The Politics of Wynter Kabimba

By Dr. Munyonzwe Hamalengwa

Wynter Kabimba is claiming to be operating on a socialist platform. Does it mean that the PF that he left was a socialist party because he was quite central in that party as Secretary General of the party and as Minister of Justice having carriage of the portfolio of amending the constitution? He was also claiming that President Sata was like a father to him.

It was further claimed that the PF was pro-poor.  Let’s get to the basics of this conundrum. There was no evidence whatsoever that the PF in practice was socialist or pro-poor. The Manifesto sounded like pro-poor but certainly not socialistic. Besides what is written on paper may be different from what actually is being implemented on the ground. The US constitution promised equality of treatment and the pursuit of happiness under the umbrella of God but slavery continued for a century and more after the enactment of that constitution. Women and Blacks were not allowed to vote or enter into contracts. Voting rights had a property qualification component.

In 1936, the Soviet Union under Joseph Stalin promulgated perhaps the most progressive socio-economic constitution in history while fostering a blistering political dictatorship and bureaucratic economic inequalities based on party hierarchies.

More to the point. What kind of socialism does Wynter Kabimba have in mind. Many modern day analytics posit as if there is one all-good socialism. But Marx and Engels in their Communist Manifesto indicated that there are many possible socialisms. And not all of them are progressive. They clearly pointed out that Utopian Socialism is hopeless. That is the socialism that is based on pure fantasy. There is so-called Christian Socialism, an unworkable brand of utopian socialism based on religious principles. Marx and Engels preferred Scientific Socialism which was birthed after a proletarian revolution under advanced capitalist means of production. Capitalism was seen as having socialised the means of production except in ownership and benefit and this could only be brought about by a workers revolution.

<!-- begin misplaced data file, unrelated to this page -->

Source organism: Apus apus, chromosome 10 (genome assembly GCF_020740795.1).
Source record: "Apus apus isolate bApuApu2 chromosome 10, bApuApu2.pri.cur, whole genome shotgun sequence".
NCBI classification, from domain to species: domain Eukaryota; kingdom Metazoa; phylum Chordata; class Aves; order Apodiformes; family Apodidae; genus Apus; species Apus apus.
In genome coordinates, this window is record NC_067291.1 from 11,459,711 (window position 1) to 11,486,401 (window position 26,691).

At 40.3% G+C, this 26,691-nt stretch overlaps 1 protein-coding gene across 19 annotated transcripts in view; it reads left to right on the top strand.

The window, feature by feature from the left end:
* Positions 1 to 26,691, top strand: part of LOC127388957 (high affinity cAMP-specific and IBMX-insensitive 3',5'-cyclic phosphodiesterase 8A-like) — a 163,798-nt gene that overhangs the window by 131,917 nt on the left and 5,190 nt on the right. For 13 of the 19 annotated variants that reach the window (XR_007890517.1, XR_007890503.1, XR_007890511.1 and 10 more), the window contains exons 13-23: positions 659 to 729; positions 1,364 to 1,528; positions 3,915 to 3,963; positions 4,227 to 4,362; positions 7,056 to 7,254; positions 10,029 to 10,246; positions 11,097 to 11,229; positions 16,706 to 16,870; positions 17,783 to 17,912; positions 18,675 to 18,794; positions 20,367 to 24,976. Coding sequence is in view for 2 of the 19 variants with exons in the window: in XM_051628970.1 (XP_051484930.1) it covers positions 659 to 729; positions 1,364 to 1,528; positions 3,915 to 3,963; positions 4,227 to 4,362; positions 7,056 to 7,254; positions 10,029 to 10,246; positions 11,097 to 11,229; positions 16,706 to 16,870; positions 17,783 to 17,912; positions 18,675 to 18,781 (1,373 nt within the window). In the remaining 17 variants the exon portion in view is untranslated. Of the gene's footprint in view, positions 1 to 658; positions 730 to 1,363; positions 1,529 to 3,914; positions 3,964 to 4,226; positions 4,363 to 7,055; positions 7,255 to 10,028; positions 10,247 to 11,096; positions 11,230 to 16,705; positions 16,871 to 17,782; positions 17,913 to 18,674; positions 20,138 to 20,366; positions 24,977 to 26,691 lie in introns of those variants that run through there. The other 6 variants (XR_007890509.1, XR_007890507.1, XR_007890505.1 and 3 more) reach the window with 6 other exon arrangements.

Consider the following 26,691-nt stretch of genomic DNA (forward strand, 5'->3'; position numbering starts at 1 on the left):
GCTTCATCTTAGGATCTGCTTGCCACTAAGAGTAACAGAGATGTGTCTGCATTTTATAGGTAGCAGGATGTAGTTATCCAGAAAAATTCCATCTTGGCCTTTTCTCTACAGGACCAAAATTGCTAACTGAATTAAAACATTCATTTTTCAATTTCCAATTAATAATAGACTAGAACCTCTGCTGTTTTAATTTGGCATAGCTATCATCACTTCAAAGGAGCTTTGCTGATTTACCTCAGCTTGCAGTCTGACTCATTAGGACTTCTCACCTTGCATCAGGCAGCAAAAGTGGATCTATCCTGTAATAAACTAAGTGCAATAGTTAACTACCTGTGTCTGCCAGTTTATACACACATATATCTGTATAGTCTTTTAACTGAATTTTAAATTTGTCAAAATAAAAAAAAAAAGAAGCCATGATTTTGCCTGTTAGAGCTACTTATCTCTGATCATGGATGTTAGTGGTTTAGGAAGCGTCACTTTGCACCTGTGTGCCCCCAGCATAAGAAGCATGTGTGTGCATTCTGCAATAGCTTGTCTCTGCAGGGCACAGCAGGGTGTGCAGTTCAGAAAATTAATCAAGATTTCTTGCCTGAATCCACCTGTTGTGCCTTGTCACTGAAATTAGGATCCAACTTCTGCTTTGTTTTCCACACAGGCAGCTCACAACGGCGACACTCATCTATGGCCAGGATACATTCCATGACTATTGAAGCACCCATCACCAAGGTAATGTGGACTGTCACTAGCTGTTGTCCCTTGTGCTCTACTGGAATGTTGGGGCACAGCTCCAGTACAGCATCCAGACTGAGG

The debate as to whether a poor country like Zambia can become a scientific socialist country in the Marxian sense is an old one. Stalin thought that a poor country like Soviet Union could be socialised alone and thus he embarked on an ambitious internal primitive accumulation of capital which led to dictatorship, famine and brutalisation of a people. Trotsky on the other hand claimed that you needed a world revolution for socialism to succeed as it would not survive in one country. The Trotskyites have been waiting for a world revolution since the 1920s. The Socialist International started by Marx and Engels was supposed to coordinate this revolution.

Mao Tse Tung in China, Kim Il Sung   In North Korea, Enva Honxia in Albania, Tito in Yugoslavia,  and Castro in Cuba decided to embark on their own countries’ socialist experiments with loose economic ties with similarly-minded countries. In Africa we saw Nyerere claiming Ujamaa and Kaunda in Zambia proposing humanism as the African variants of socialism. Gaddafi in Libya thought the Green Revolution was the socialist way. The Cambodian experiment went to the extreme and led to the massacre of millions of people under a scheme of primitive accumulation of capital. Most of these experiments were not what Marx and Engels had in mind and most ended up in disasters and dictatorships. Claiming socialism doesn’t make you a socialist despite the best of intentions.

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